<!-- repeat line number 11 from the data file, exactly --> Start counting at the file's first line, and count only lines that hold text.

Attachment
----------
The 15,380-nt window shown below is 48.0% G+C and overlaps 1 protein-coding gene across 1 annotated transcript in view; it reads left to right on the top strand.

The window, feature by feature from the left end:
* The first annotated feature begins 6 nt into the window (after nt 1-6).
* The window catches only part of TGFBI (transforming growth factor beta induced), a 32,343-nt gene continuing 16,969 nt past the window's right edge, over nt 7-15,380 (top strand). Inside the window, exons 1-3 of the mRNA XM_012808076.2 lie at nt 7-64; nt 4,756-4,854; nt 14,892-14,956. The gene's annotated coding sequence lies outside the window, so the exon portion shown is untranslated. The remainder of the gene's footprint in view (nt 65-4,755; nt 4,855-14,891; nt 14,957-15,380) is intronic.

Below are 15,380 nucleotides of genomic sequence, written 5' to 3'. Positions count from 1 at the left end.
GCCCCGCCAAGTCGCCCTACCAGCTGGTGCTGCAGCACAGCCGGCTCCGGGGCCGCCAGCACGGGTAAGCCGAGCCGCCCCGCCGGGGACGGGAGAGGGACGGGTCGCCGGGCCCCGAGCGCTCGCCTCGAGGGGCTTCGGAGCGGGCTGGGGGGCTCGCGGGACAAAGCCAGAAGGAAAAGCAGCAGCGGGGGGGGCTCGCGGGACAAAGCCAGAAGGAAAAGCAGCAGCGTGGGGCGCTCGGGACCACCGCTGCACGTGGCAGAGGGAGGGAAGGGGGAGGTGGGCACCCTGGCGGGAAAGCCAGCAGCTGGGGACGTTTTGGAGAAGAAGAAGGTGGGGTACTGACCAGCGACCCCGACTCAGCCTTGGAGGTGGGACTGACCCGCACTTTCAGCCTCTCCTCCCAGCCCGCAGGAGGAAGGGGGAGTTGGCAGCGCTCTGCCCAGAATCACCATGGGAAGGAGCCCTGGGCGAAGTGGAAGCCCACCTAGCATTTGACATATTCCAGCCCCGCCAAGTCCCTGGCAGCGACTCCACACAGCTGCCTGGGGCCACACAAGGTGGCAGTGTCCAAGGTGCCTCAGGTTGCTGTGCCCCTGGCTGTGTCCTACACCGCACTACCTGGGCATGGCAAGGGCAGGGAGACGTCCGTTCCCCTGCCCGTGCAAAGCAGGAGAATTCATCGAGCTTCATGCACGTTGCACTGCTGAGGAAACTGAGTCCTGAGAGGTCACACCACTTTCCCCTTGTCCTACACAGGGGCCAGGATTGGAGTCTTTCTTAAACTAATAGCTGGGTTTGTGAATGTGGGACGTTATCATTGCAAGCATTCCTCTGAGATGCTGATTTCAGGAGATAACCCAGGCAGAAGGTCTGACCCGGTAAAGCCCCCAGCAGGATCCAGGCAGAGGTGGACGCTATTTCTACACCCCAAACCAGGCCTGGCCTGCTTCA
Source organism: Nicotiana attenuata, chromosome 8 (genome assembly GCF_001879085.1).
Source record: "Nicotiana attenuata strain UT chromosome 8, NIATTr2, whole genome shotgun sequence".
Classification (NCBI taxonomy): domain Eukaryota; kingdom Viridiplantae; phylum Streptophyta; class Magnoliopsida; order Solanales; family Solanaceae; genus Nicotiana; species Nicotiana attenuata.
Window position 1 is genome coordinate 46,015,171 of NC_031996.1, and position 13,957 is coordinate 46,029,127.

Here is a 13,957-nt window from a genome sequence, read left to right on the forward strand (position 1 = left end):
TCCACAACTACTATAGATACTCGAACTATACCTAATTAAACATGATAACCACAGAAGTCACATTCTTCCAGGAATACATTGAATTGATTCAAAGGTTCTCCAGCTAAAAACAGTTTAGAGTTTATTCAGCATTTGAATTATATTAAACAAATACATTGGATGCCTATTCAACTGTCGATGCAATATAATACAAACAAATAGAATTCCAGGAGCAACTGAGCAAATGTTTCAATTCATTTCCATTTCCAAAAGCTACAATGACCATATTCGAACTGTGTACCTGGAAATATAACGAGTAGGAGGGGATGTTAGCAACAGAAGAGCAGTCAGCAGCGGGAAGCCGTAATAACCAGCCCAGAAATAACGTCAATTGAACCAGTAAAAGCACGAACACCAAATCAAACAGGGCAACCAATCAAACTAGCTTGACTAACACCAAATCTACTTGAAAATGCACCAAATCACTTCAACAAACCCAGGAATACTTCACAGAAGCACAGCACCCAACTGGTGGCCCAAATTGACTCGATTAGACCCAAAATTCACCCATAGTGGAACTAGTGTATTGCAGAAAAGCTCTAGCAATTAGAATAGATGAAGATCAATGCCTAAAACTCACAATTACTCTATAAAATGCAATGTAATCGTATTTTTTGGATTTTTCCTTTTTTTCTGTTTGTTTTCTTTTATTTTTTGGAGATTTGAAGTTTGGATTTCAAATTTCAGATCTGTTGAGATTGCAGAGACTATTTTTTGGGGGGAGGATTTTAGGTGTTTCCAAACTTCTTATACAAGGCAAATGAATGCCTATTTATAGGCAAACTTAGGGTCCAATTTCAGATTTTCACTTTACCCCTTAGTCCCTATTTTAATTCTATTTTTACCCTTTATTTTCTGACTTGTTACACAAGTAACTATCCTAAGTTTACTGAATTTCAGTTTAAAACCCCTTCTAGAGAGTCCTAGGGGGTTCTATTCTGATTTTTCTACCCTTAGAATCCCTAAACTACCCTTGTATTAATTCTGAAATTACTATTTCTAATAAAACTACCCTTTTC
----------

Here is a 13,957-nt window from a genome sequence, read left to right on the forward strand (position 1 = left end):